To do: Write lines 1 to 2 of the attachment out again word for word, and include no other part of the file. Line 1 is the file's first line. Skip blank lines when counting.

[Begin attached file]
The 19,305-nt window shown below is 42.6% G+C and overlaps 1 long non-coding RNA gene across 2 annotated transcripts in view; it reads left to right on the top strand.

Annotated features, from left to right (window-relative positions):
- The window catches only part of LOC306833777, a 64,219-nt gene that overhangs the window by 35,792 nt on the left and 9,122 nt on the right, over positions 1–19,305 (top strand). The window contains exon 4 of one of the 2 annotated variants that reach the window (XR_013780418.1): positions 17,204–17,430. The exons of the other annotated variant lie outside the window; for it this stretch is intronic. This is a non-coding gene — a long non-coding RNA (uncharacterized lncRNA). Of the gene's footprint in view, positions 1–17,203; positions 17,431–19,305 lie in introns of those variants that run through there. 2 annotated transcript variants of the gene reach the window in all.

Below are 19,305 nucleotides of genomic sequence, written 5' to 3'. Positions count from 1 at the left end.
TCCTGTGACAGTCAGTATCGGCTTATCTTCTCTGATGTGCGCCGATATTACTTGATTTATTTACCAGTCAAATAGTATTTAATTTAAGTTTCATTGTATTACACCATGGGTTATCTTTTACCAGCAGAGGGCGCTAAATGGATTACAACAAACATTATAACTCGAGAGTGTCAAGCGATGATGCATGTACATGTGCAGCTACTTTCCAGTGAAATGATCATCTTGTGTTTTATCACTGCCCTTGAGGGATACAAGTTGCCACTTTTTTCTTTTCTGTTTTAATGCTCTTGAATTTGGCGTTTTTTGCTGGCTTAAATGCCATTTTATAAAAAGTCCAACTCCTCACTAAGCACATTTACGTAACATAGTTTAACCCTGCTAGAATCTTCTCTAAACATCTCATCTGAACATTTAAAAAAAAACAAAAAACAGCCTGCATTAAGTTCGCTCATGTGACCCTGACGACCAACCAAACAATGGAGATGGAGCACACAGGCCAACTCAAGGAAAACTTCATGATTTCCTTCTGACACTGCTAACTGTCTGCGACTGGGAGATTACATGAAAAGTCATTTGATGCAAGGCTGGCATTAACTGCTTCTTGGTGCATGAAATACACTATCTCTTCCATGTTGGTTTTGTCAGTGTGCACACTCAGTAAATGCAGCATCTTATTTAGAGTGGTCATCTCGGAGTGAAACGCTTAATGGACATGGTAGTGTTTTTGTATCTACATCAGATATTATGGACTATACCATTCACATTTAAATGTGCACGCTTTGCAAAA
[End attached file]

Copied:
The 19,305-nt window shown below is 42.6% G+C and overlaps 1 long non-coding RNA gene across 2 annotated transcripts in view; it reads left to right on the top strand.

Annotated features, from left to right (window-relative positions):